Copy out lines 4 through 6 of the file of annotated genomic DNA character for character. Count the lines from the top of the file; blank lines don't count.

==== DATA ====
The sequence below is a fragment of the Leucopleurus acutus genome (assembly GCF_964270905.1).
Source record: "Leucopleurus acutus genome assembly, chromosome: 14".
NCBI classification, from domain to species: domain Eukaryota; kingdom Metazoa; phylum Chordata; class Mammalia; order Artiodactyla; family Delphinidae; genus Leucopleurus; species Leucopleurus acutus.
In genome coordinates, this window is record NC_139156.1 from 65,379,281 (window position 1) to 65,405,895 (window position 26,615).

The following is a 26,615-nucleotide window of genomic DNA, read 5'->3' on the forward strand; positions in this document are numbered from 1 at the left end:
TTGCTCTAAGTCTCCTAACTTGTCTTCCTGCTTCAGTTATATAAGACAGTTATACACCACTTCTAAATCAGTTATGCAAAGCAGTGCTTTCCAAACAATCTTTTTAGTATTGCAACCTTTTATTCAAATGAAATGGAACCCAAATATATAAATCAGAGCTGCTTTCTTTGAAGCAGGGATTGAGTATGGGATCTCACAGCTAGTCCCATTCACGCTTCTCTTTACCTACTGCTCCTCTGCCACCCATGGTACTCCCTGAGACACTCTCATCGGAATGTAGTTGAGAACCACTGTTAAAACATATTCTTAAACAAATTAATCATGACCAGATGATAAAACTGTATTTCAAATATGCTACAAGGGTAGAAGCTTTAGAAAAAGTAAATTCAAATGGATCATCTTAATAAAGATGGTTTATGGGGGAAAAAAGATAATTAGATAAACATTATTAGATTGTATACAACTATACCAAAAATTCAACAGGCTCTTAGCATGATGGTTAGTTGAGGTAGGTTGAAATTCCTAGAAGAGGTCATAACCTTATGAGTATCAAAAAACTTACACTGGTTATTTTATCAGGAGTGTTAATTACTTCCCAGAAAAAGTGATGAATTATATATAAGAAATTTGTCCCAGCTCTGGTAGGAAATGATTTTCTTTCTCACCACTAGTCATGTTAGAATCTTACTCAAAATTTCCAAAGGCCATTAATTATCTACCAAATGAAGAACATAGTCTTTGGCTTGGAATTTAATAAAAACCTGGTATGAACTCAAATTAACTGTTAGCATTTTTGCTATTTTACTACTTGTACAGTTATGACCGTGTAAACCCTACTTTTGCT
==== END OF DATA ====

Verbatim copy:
In genome coordinates, this window is record NC_139156.1 from 65,379,281 (window position 1) to 65,405,895 (window position 26,615).

The following is a 26,615-nucleotide window of genomic DNA, read 5'->3' on the forward strand; positions in this document are numbered from 1 at the left end:
TTGCTCTAAGTCTCCTAACTTGTCTTCCTGCTTCAGTTATATAAGACAGTTATACACCACTTCTAAATCAGTTATGCAAAGCAGTGCTTTCCAAACAATCTTTTTAGTATTGCAACCTTTTATTCAAATGAAATGGAACCCAAATATATAAATCAGAGCTGCTTTCTTTGAAGCAGGGATTGAGTATGGGATCTCACAGCTAGTCCCATTCACGCTTCTCTTTACCTACTGCTCCTCTGCCACCCATGGTACTCCCTGAGACACTCTCATCGGAATGTAGTTGAGAACCACTGTTAAAACATATTCTTAAACAAATTAATCATGACCAGATGATAAAACTGTATTTCAAATATGCTACAAGGGTAGAAGCTTTAGAAAAAGTAAATTCAAATGGATCATCTTAATAAAGATGGTTTATGGGGGAAAAAAGATAATTAGATAAACATTATTAGATTGTATACAACTATACCAAAAATTCAACAGGCTCTTAGCATGATGGTTAGTTGAGGTAGGTTGAAATTCCTAGAAGAGGTCATAACCTTATGAGTATCAAAAAACTTACACTGGTTATTTTATCAGGAGTGTTAATTACTTCCCAGAAAAAGTGATGAATTATATATAAGAAATTTGTCCCAGCTCTGGTAGGAAATGATTTTCTTTCTCACCACTAGTCATGTTAGAATCTTACTCAAAATTTCCAAAGGCCATTAATTATCTACCAAATGAAGAACATAGTCTTTGGCTTGGAATTTAATAAAAACCTGGTATGAACTCAAATTAACTGTTAGCATTTTTGCTATTTTACTACTTGTACAGTTATGACCGTGTAAACCCTACTTTTGCT